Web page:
On Tuesday, August 25th, on the third night of protests in Kenosha, Wisconsin, following the police shooting of Jacob Blake, a 17-year old gunman named Kyle Rittenhouse opened fire on protestors, killing two and hospitalizing a third.
The spin and commentary came pouring in immediately. Whether Rittenhouse’s actions were an act of murder or self-defense, narratives quickly crystallized along party lines. Many on the Right pointed to the victims’ criminal histories or to the general protest behavior to rationalize vigilante justice, while the Left largely ignored the billions of dollars in property damage and lives lost leading up to Kenosha.
The following Saturday, hundreds of Trump supporters gathered in vehicles outside the Portland city limits, adorned with Trump 2020, Confederate, Gadsen, and U.S. flags. The Trump caravan made its way into Portland, where police attempted to keep the mobile rally from entering the downtown core where Black Lives Matter and Antifa protestors had been demonstrating for 90 days.
Live video streams on Twitch and Twitter showed pepper spray and paintball guns being used to disperse protestors who confronted individual vehicles. Dozens of comments poured in, fearing escalation in the wake of Kenosha. Hours later, a Patriot Prayer supporter would be dead, shot and killed by a suspected Antifa protestor.
Video shows the victim, later identified as Aaron Danielson, drawing and deploying mace or pepper spray immediately before the gunman fires. Once again, the rhetoric immediately and inversely ramped up. What pundits had called an act of self defense only days before in Kenosha was now being called a public execution in Portland. Trump blamed Portland Mayor (and Police Commissioner) Ted Wheeler’s lack of enforcement. Wheeler blamed Trump’s divisive and inciting rhetoric.
But 80 miles to the south, in Albany, Oregon, a former local Three Percenter leader isn’t interested in blame, but common ground. Justin Rosenbaum says he initially joined the group with the idea to transform the public’s perception. “My whole objective was to change the minds of people about what the Three Percent was because of places like Charlottesville where these rogue white supremacists and nationalists would try to tie their name to the 3%. Any major Three Percent group would denounce and deny these guys any involvement. We’re for ‘life, liberty, and the pursuit of happiness’ for everyone, all-inclusive.”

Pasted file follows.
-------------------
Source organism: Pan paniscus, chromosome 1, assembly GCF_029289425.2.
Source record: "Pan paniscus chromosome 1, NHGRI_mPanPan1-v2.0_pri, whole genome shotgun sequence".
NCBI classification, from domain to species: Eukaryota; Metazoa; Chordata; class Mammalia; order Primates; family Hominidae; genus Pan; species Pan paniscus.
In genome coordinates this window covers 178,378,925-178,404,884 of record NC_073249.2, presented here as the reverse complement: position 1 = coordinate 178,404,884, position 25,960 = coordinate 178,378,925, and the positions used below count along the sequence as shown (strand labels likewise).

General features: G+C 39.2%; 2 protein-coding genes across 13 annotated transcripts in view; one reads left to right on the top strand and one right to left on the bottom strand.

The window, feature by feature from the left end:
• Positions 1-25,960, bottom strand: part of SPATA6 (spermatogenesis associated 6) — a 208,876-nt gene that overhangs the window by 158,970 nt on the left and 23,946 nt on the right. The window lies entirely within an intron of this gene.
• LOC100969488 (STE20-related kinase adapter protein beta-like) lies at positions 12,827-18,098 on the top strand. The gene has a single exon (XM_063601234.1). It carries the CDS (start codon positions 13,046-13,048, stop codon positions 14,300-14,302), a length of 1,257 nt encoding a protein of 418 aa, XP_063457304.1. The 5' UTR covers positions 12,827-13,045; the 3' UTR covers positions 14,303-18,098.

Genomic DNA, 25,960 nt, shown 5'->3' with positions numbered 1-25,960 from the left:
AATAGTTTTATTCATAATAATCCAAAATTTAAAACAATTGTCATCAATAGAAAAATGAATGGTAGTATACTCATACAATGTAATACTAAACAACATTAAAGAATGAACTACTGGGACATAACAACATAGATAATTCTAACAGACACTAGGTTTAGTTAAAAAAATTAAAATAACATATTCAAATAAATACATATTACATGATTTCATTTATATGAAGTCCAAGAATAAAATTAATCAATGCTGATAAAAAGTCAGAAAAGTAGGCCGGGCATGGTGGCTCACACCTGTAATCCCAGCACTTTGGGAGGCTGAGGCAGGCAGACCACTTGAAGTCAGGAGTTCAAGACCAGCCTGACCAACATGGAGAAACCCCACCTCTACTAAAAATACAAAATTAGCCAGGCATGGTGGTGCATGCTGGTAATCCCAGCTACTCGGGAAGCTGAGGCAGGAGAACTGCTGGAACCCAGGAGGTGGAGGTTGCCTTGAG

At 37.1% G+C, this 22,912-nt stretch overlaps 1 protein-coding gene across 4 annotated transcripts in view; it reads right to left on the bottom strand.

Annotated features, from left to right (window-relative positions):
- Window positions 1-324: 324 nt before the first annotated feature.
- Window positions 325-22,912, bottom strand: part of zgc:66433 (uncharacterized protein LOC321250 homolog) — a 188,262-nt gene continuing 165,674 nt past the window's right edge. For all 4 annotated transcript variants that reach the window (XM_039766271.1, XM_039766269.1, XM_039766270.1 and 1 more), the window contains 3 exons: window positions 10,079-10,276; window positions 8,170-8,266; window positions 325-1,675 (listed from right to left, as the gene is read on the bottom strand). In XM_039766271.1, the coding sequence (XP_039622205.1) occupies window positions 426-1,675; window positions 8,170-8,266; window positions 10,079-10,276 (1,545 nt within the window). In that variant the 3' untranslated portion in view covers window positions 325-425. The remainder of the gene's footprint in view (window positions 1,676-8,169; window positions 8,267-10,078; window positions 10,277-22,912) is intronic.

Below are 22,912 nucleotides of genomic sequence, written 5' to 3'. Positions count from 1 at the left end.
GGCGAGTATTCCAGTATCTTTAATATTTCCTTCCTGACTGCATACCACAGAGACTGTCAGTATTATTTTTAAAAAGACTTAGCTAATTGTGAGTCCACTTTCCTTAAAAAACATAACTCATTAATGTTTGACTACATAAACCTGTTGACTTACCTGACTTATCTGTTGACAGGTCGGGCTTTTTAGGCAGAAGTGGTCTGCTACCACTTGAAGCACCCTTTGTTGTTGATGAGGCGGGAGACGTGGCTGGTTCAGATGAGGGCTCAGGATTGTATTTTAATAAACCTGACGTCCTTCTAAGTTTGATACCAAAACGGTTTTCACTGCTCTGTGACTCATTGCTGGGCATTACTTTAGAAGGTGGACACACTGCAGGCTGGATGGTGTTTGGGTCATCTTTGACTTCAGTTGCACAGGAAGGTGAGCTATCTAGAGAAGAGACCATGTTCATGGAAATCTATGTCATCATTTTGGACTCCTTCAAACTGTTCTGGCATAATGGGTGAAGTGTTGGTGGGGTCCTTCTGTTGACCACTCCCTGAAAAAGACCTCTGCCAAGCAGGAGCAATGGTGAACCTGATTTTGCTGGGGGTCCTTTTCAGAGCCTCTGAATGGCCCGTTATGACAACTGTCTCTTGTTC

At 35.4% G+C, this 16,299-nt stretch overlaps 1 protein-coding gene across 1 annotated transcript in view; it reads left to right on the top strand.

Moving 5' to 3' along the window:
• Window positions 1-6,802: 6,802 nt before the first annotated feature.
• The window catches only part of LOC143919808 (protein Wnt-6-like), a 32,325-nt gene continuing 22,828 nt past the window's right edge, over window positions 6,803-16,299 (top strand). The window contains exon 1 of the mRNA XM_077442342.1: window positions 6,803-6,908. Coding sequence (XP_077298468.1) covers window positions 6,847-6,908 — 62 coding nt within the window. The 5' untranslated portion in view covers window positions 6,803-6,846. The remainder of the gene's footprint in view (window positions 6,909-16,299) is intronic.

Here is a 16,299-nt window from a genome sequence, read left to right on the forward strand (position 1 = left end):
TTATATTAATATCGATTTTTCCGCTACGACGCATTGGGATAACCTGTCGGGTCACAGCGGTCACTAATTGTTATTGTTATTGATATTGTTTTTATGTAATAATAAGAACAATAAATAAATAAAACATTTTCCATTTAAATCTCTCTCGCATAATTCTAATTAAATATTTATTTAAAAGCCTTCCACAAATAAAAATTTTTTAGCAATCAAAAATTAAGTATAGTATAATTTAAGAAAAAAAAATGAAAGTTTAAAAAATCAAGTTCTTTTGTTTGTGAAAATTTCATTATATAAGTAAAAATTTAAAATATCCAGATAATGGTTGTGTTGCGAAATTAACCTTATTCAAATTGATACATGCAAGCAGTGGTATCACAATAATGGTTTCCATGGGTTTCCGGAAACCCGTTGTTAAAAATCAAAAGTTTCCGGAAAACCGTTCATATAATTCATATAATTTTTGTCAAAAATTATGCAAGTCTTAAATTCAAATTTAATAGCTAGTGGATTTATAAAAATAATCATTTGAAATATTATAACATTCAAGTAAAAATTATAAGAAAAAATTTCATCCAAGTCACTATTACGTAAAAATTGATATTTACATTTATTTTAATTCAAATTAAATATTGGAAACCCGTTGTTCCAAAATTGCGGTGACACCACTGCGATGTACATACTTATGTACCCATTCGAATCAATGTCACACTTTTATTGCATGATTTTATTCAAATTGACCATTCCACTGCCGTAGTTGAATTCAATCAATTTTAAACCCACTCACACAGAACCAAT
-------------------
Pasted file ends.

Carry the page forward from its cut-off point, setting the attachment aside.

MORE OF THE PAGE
Rosenbaum said that his early days as a group lead were more community-minded. “Lead is responsible for calls to arms if ever necessary, but more often calls to action, like in [the small mountain community of] Oakridge, where they were locked in by ice storms and 35 miles of fallen trees. We got a crew of about 15 guys together with four wheel drives, winches, trailers and chainsaws to cut our way into the community and deliver supplies.”
Rosenbaum estimates about 50-60% of local chapter members are retired law enforcement and non-active veterans. He says that while some factions of Three Percenters consider themselves militia, the groups are highly localized, so mileage may vary. Rosenbaum’s chapter wasn’t supposed to be militaristic.
“There are different groups like the Proud Boys, they don’t claim to be Three Percent but they try to align with Three Percent quite a bit. Some of the Three Percent groups welcome them with open arms,” Rosenbaum says. “I would never accept invitations to rally with them when I was a lead. It was a bad decision on [new] leadership’s part, in my eyes, to align with a strike-first type of group. The Three Percent considers themselves a last line of defense.”
Rosenbaum says he believed that the only way Three Percenters would ever be able to gain an inch of mutual understanding and was through peace.
“I was looking for the proper opportunity for the Three Percent to sit down and have a face-to-face,” he says. “In the end, conversation is what’s going to cure everything. Not bullets, not knives, not fistfights in the street, not riots, not rallies, not flag-waves over the fuckin’ overpass. The only thing that is going to make change is open minds and open hearts. You can’t do that without conversation.”